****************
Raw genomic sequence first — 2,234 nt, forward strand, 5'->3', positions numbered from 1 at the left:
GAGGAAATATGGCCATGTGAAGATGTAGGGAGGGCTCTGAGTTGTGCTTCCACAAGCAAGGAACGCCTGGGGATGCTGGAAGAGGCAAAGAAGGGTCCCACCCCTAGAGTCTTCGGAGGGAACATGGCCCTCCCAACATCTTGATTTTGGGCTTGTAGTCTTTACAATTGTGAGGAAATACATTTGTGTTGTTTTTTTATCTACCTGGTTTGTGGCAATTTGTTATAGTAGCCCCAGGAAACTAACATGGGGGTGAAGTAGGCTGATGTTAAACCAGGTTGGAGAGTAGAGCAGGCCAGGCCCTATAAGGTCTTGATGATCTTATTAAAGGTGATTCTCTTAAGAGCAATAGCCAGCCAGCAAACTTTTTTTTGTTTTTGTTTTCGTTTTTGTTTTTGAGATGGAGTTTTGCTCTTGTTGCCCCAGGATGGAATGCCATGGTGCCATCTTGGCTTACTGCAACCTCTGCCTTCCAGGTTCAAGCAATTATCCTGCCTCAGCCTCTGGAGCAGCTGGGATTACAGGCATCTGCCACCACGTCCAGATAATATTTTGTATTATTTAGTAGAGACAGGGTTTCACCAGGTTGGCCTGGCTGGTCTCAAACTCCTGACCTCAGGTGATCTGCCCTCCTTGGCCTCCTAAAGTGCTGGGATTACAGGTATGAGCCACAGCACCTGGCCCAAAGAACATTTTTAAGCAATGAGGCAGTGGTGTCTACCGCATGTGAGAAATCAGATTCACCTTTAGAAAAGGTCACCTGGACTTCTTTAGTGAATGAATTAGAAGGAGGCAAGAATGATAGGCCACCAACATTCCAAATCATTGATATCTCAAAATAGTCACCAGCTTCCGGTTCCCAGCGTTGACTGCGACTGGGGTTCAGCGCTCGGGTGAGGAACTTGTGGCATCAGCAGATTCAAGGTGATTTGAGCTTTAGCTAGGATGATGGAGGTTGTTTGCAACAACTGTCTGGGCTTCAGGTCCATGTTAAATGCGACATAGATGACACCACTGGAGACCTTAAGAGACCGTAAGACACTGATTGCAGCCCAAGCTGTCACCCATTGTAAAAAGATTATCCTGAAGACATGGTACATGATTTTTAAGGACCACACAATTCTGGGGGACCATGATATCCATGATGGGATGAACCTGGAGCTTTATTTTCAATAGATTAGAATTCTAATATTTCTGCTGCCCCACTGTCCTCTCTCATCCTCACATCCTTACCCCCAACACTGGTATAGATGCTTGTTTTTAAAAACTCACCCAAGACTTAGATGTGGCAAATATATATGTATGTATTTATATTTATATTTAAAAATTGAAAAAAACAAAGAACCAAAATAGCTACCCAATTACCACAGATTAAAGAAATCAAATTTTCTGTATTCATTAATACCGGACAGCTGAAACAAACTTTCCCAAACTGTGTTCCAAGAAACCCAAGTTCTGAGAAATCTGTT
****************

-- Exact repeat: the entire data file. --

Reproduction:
Raw genomic sequence first — 2,234 nt, forward strand, 5'->3', positions numbered from 1 at the left:
GAGGAAATATGGCCATGTGAAGATGTAGGGAGGGCTCTGAGTTGTGCTTCCACAAGCAAGGAACGCCTGGGGATGCTGGAAGAGGCAAAGAAGGGTCCCACCCCTAGAGTCTTCGGAGGGAACATGGCCCTCCCAACATCTTGATTTTGGGCTTGTAGTCTTTACAATTGTGAGGAAATACATTTGTGTTGTTTTTTTATCTACCTGGTTTGTGGCAATTTGTTATAGTAGCCCCAGGAAACTAACATGGGGGTGAAGTAGGCTGATGTTAAACCAGGTTGGAGAGTAGAGCAGGCCAGGCCCTATAAGGTCTTGATGATCTTATTAAAGGTGATTCTCTTAAGAGCAATAGCCAGCCAGCAAACTTTTTTTTGTTTTTGTTTTCGTTTTTGTTTTTGAGATGGAGTTTTGCTCTTGTTGCCCCAGGATGGAATGCCATGGTGCCATCTTGGCTTACTGCAACCTCTGCCTTCCAGGTTCAAGCAATTATCCTGCCTCAGCCTCTGGAGCAGCTGGGATTACAGGCATCTGCCACCACGTCCAGATAATATTTTGTATTATTTAGTAGAGACAGGGTTTCACCAGGTTGGCCTGGCTGGTCTCAAACTCCTGACCTCAGGTGATCTGCCCTCCTTGGCCTCCTAAAGTGCTGGGATTACAGGTATGAGCCACAGCACCTGGCCCAAAGAACATTTTTAAGCAATGAGGCAGTGGTGTCTACCGCATGTGAGAAATCAGATTCACCTTTAGAAAAGGTCACCTGGACTTCTTTAGTGAATGAATTAGAAGGAGGCAAGAATGATAGGCCACCAACATTCCAAATCATTGATATCTCAAAATAGTCACCAGCTTCCGGTTCCCAGCGTTGACTGCGACTGGGGTTCAGCGCTCGGGTGAGGAACTTGTGGCATCAGCAGATTCAAGGTGATTTGAGCTTTAGCTAGGATGATGGAGGTTGTTTGCAACAACTGTCTGGGCTTCAGGTCCATGTTAAATGCGACATAGATGACACCACTGGAGACCTTAAGAGACCGTAAGACACTGATTGCAGCCCAAGCTGTCACCCATTGTAAAAAGATTATCCTGAAGACATGGTACATGATTTTTAAGGACCACACAATTCTGGGGGACCATGATATCCATGATGGGATGAACCTGGAGCTTTATTTTCAATAGATTAGAATTCTAATATTTCTGCTGCCCCACTGTCCTCTCTCATCCTCACATCCTTACCCCCAACACTGGTATAGATGCTTGTTTTTAAAAACTCACCCAAGACTTAGATGTGGCAAATATATATGTATGTATTTATATTTATATTTAAAAATTGAAAAAAACAAAGAACCAAAATAGCTACCCAATTACCACAGATTAAAGAAATCAAATTTTCTGTATTCATTAATACCGGACAGCTGAAACAAACTTTCCCAAACTGTGTTCCAAGAAACCCAAGTTCTGAGAAATCTGTT